The French farm house appeared as if it had been abandoned for some time. Tom surveyed it for more than half an hour from the tree line to ensure it was vacant, before he dared to drag Neil to the door.
“It’s gonna be okay, Neil,” Tom said as he helped Neil up the steps to the porch. “Almost there.”
He broke the lock and they slipped inside. The two men stumbled down the hall, past the front parlour, dark and musty from disuse, and through to the back kitchen where late afternoon light shone filtered through a dusty picture window. A kitchen was good, Tom thought; there might be supplies to supplement their own meagre items. Maybe even running water.
“You sure the Boche didn’t follow us?” Neil gritted through clenched teeth.
“Positive.” He kicked a chair out from the kitchen table and dropped Neil onto it.
“Don’t use the fireplace or turn on the lights.”
“I think I know what to do,” Tom said. He pulled a second chair out and sat down across from him. “But first things first. I need to check your leg.”
“Tom, I’m fine,” Neil protested.
“No, you’re not, you were shot,” Tom replied.
“In the calf. It’s nothing.”
“You can barely walk. I need to take a look at it.”
Tom tried to school his face into confident optimism, but he couldn’t quite erase the worry around his eyes. He hoped Neil wouldn’t notice in the dimness.
Neil scowled at him, his jaw twitching. “Fucking hell, it’s just a scratch, Tom. It won’t kill me.”
“It’s a bullet wound to your leg, and let me decide that one, okay?”
He propped Neil’s leg in his lap and used his Bowie knife to cut away Neil’s bloodied trousers below the knee. Neil winced at the jarring movement.
“Sorry,” Tom said. “I’ll try to be gentle.”
He peered at the injury in the room’s half-light, feeling around as carefully as possible. Neil was partly right: the bullet wound wasn’t large, and there wasn’t much bleeding. But there was no exit, either; the bullet had apparently lodged in the muscle. As far as Tom could tell, with his limited first aid training, the slug hadn’t shattered and it hadn’t hit anything critical, but Neil still needed immediate treatment to reduce the chance of infection and get them mobile again.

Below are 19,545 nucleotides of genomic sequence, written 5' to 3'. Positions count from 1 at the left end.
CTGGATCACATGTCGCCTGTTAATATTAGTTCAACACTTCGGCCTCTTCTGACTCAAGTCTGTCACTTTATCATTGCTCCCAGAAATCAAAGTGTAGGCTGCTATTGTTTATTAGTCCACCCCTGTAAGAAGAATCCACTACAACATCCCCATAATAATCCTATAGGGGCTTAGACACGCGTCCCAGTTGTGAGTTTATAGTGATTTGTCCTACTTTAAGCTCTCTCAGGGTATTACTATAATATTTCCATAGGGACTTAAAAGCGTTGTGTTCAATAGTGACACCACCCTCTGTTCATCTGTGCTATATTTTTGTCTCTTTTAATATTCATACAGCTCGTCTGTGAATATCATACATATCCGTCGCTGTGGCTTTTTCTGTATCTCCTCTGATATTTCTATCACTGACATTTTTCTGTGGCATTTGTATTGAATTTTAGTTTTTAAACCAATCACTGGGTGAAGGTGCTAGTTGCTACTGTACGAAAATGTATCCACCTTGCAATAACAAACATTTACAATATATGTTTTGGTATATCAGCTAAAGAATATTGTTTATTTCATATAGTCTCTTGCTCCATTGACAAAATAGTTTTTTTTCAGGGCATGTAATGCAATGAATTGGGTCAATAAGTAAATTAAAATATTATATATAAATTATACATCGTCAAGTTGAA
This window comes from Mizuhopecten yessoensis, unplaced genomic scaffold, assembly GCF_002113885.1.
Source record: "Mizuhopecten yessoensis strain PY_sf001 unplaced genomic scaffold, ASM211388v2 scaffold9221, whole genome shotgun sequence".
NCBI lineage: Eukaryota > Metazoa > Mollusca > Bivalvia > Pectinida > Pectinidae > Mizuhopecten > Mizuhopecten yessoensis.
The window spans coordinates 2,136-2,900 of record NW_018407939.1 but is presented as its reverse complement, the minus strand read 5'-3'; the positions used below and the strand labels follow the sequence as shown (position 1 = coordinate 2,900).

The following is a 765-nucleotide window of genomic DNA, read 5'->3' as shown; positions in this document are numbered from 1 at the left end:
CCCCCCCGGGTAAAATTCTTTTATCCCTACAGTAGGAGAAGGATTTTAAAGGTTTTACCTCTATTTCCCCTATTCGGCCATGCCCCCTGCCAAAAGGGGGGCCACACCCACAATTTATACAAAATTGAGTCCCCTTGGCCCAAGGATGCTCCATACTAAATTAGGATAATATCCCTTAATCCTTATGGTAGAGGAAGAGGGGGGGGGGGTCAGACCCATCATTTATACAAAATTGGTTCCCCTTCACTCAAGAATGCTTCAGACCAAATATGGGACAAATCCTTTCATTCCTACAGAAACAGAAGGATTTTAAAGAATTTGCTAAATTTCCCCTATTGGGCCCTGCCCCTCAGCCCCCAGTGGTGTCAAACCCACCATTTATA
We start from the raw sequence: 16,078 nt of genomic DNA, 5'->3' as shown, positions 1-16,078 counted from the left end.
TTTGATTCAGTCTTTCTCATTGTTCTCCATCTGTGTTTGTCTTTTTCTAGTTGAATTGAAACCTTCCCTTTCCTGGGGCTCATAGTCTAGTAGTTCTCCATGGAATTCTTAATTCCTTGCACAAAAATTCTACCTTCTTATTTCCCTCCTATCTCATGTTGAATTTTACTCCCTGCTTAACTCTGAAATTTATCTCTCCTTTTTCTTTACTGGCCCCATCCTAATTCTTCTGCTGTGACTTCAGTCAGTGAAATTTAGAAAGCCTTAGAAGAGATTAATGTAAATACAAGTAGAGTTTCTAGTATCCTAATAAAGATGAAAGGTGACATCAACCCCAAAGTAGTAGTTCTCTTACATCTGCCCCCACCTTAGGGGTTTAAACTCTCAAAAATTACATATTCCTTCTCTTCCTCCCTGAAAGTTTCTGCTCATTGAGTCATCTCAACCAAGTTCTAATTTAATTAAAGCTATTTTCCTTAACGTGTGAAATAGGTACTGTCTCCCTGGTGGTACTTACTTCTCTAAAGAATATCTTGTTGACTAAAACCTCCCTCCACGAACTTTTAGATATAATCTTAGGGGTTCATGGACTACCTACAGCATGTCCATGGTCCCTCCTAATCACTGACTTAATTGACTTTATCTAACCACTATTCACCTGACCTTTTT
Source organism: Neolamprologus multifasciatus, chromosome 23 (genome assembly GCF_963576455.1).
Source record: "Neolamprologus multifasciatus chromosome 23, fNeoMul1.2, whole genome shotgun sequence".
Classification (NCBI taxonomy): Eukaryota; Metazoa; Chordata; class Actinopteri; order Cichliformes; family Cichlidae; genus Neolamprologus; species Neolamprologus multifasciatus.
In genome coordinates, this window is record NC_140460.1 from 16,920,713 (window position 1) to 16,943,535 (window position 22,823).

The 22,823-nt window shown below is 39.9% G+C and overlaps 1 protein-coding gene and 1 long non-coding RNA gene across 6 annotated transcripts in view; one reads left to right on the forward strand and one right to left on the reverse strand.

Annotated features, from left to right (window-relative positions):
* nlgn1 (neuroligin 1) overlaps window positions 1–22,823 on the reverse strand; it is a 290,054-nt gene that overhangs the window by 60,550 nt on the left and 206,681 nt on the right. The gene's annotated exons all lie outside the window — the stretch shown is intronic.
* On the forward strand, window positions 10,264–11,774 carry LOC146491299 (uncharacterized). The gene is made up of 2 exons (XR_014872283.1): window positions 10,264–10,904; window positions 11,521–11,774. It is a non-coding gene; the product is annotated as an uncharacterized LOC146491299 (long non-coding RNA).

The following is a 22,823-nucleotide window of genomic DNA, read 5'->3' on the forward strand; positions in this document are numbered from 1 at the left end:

“I’m gonna have to remove the bullet and suture it closed,” Tom said when he finished examining Neil’s calf.
“I can still walk, you know. Can’t it wait until we reach the safe house?”
Tom did some rough math in his head. “Nope, sorry. We’re still another couple hours away on foot. We don’t want risking further injury to the muscle.”
Neil rolled his eyes. “Brilliant. Just when I thought the day couldn’t get any better.”
Tom ignored the jab. “Hope you got your tetanus shot before you joined the Camp.”
“Lucky enough, I did. Now will you quit your fussing?”
“No, unless you want to treat your injury yourself.”
Neil glared daggers at him, and Tom smirked. Got him there. He rose and propped Neil’s injured leg on the chair seat.
Tom surveyed the dimly-lit room, and moved to the sink first. There was a hand pump to the side, so there still might be running water. He tried pumping the handle, but even after a minute or so, no water came out. Damn it. He then spied a full decanter of amber liquid on the window sill. “Maybe we can use this,” he said, and grabbed it. He opened it and waved it under his nose; the fumes stung his throat. “Whew, that’s strong stuff,” he said. “Must be at least one hundred proof. Should work for disinfecting at least.”
“Bloody waste of a good bottle,” Neil grumbled.
“If you behave, you can have some for the pain.”
Tom looked around the farm kitchen again for items to supplement his first aid kit. In the drawers he found towels and sheets to use for bandages; from the cupboard he retrieved a large enough bowl to disinfect his instruments, and two shot glasses.
Tom sloshed some whisky over his hands and into the bowl, poured two shots, and set them out in front of Neil, resisting the urge to grab one for himself. Neil tossed them back, and Tom poured two more. He found the suture needle, catgut and forceps in his kit and set them into the bowl.